This Starbucks Employee Went Above and Beyond for a Deaf Customer

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A gesture of goodwill from a Starbucks barista in Virginia has been getting tons of love from the Facebook community.

The employee at a Leesberg location handed local resident Ibby Piracha, who is deaf, a note saying, "I've been learning [American Sign Language] just so you can have the same experience as everyone else." Piracha later shared a photo of the note to the social media site.

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"She asked me, 'What you want [to] drink?' in ASL,'" wrote Piracha, who said he visits the location three times a week, in the post.

"I usually use my phone, and I'll text them what I want to order," Piracha told ABC through an interpreter. "She was saying she looked on YouTube because she had a lot of customers that came in using text. I was very surprised she was willing to learn [sign language], and it shows she respects deaf people. ...  I even told the Starbucks manager, 'You know, I was very impressed by your employee.'"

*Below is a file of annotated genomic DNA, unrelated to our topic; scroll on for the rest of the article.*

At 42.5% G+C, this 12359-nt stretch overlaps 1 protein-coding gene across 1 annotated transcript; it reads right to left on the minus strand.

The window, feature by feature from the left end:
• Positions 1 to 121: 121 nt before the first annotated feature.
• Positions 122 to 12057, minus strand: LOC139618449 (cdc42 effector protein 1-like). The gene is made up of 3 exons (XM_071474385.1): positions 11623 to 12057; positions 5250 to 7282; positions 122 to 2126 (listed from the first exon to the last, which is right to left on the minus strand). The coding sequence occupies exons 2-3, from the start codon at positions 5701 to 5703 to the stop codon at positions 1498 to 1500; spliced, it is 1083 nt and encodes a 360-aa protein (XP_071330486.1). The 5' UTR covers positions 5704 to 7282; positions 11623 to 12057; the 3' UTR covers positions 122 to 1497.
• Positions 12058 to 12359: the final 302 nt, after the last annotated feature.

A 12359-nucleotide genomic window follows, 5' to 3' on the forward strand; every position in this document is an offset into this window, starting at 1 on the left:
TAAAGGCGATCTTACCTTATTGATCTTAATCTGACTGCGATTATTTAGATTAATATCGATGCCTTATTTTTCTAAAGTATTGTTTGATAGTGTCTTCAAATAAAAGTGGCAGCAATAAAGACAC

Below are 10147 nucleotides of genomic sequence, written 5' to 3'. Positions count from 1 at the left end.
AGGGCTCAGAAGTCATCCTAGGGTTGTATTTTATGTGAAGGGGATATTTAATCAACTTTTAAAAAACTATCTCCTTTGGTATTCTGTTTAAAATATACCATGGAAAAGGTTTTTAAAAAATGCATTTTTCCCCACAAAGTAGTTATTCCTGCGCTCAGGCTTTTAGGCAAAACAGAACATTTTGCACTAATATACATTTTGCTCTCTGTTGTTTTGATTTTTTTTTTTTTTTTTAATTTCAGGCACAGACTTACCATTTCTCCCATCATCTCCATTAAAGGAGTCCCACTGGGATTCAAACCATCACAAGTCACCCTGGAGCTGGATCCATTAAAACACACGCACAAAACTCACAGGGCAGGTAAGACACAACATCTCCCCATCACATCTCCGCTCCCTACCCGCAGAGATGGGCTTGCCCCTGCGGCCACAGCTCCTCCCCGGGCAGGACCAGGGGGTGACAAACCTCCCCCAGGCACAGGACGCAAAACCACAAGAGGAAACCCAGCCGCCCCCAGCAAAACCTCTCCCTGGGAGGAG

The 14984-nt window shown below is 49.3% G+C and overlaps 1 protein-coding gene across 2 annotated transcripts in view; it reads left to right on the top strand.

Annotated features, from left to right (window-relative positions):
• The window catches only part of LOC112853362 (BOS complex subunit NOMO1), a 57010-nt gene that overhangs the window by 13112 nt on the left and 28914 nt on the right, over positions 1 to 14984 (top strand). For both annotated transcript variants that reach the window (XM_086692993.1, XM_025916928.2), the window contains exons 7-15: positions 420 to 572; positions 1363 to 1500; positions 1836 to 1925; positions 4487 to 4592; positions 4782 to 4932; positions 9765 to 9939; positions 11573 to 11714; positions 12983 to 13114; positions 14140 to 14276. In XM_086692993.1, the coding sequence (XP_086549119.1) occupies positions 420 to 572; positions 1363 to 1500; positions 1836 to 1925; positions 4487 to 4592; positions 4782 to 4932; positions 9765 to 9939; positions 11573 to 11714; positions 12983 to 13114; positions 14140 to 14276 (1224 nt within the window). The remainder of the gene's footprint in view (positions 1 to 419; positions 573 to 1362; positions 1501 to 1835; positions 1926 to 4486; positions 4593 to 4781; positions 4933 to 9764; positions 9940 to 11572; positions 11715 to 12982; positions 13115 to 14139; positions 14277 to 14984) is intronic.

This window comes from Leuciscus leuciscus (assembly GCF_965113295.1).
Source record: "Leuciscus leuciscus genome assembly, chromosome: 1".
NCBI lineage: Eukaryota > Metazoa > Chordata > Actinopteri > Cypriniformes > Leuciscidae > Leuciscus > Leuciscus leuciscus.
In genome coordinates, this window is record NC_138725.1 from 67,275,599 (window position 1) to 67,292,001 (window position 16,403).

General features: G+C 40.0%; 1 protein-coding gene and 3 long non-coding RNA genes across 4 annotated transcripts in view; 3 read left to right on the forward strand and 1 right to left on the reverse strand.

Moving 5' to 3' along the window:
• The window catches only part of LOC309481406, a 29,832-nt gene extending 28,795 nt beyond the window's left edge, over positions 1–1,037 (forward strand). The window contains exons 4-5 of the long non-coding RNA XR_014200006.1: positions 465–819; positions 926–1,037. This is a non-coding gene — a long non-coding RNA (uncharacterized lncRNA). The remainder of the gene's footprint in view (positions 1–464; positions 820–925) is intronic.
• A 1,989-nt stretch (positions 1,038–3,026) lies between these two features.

The coffee chain may have reason to give that barista a raise. In October a deaf former barista who worked for the chain from 2007 to 2014 filed a lawsuit against the company for alleged violations of the Americans With Disabilities Act. According to the lawsuit, the employee said she had repeatedly asked for and been denied accommodations for her disability and was fired in retaliation for reporting the chain to the Equal Employment Opportunity Commission.

Feb. 22, 2016, 1:39 p.m. Eastern: This story has been updated.

Correction: Feb. 22, 2016
An earlier version of this story stated the former Starbucks barista who sued for alleged violations of the Americans With Disabilities Act had worked for the company from 2007 to 2015. The lawsuit says she was fired in 2014. Additionally, an earlier version of this article used "she" pronouns to refer to Ibby Piracha. According to his Facebook profile, Piracha uses he/him pronouns.